The focus of agriculture related research and innovation for development in the region now needs to urgently shift to making food more accessible, affordable, safe, healthy, nutritious and meet internationally accepted quality standards. Technology is the prime mover for growth. The technological interventions in certain instances are both, knowledge and capital intensive and often beyond the national capacity to handle the situations individually. It is in this context I feel that Cooperation among the regional countries through sharing of information, technology, knowledge and resources, can play a key role for mutual development by saving of precious national resources and time.
Climate change is now an accepted reality and, in some cases, is predicted to cause heavy damage to the Region. South Asia is among the most vulnerable regions in the world to natural disasters related to climate change. Two main dimensions of climate change, that would impact agriculture, are increased temperature and changes in precipitation pattern. These changes, taking place on a global scale, would impact local agriculture and therefore affect the local and global food supply. We have recently undertaken preparation of District level Contingency Plans, specifically for 600 districts in the country that provide information on dos’ and don’ts along with necessary information on technological handholding, in the event of natural calamity, particularly in situations of floods and droughts.
Tracking the movement of pests and diseases affecting crops and animals is a critical area that requires our collective action. In the recent past we have been able to effectively control several such incidences. In wheat for instances, the development of varieties that were resistant to rust strain Ug99 could be achieved with cooperation by wheat growing countries. The epidemics in the poultry sector were effectively dealt with through cooperation among the neigbhouring countries.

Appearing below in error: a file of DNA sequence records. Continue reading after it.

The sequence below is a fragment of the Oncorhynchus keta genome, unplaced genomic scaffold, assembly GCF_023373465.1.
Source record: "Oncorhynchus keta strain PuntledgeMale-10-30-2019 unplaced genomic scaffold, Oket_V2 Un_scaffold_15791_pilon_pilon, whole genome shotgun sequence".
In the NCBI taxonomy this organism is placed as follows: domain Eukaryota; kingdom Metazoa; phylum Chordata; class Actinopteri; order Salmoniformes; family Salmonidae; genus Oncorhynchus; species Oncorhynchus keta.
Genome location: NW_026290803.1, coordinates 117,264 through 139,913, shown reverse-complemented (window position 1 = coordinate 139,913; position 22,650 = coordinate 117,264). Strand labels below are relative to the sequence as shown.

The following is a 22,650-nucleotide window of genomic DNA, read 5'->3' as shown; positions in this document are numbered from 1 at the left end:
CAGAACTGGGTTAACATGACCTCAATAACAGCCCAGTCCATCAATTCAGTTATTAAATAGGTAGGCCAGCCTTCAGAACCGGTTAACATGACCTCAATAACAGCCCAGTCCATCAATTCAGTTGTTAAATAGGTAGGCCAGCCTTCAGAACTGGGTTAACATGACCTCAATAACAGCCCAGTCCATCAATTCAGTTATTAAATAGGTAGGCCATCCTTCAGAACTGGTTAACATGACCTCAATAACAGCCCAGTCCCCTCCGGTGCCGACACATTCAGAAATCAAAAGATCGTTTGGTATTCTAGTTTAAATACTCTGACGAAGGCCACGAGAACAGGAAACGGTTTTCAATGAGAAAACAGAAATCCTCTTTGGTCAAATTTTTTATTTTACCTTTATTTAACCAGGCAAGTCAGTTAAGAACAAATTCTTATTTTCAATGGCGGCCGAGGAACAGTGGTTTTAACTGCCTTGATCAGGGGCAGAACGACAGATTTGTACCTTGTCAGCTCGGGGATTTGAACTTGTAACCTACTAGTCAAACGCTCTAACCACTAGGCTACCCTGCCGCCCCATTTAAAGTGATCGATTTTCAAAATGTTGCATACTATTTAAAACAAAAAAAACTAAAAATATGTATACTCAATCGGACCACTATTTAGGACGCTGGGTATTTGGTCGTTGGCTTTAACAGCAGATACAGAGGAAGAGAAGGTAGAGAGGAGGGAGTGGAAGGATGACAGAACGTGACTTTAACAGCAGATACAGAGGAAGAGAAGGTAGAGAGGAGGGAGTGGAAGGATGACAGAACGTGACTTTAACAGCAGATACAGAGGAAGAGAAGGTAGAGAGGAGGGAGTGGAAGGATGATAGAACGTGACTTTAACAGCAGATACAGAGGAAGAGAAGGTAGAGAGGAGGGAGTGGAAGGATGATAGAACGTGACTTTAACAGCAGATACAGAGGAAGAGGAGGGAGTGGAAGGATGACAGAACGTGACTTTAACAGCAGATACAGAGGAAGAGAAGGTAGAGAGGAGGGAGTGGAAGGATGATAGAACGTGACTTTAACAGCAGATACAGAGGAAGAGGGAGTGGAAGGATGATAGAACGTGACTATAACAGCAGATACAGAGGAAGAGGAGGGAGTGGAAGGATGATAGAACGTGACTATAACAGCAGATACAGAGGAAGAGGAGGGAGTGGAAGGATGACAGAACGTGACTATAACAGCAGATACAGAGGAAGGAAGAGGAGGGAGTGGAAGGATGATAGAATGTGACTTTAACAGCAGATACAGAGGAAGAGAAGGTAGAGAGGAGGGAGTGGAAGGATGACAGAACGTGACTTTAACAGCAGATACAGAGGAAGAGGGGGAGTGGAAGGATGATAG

Here I would like to mention about a successful programme, Rice-Wheat Consortium for the Indi-Gangetic Plains. It was a programme of CGIAR and Regional National Agricultural research systems (NARS) of India, Pakistan, Bangladesh and Nepal. The farmers in over 10 million hectares in the predominant rice-wheat growing areas of four countries. The effort improved capacity among collaborating institutions to undertake systems research and helped in developing and refining the resource conservation technologies (RCTs). These can be very helpful to save water and energy, reduce cost and increase farmers’ income. We must continue towards such collaborative and cooperative R&D programmes.
SAARC countries have very rich plant and animal bio-diversity. India is one of the 12 mega centres of biodiversity and the North-eastern states have about 700 species of orchids that are endemic. It holds significant potential for future commercial use. However, there is lurking danger of loss of bio-diversity and maintaining claim of ownership over it. Each country needs to urgently prepare authentic documentation of all kind of bio-diversity resources at various bio-ecological levels and initiate necessary measures to preserve the bio-diversity. Adequate attention is also needed on documenting and patenting Intellectual Properties and Traditional Knowledge related to agriculture and animal husbandry. Increased investment, on pro-active basis, in bio-diversity and intellectual property holds enormous growth potential for each country. We have established a state-of the –art National Plant Gene Bank and we can share the extra capacity to store genetic material on mutually agreed terms.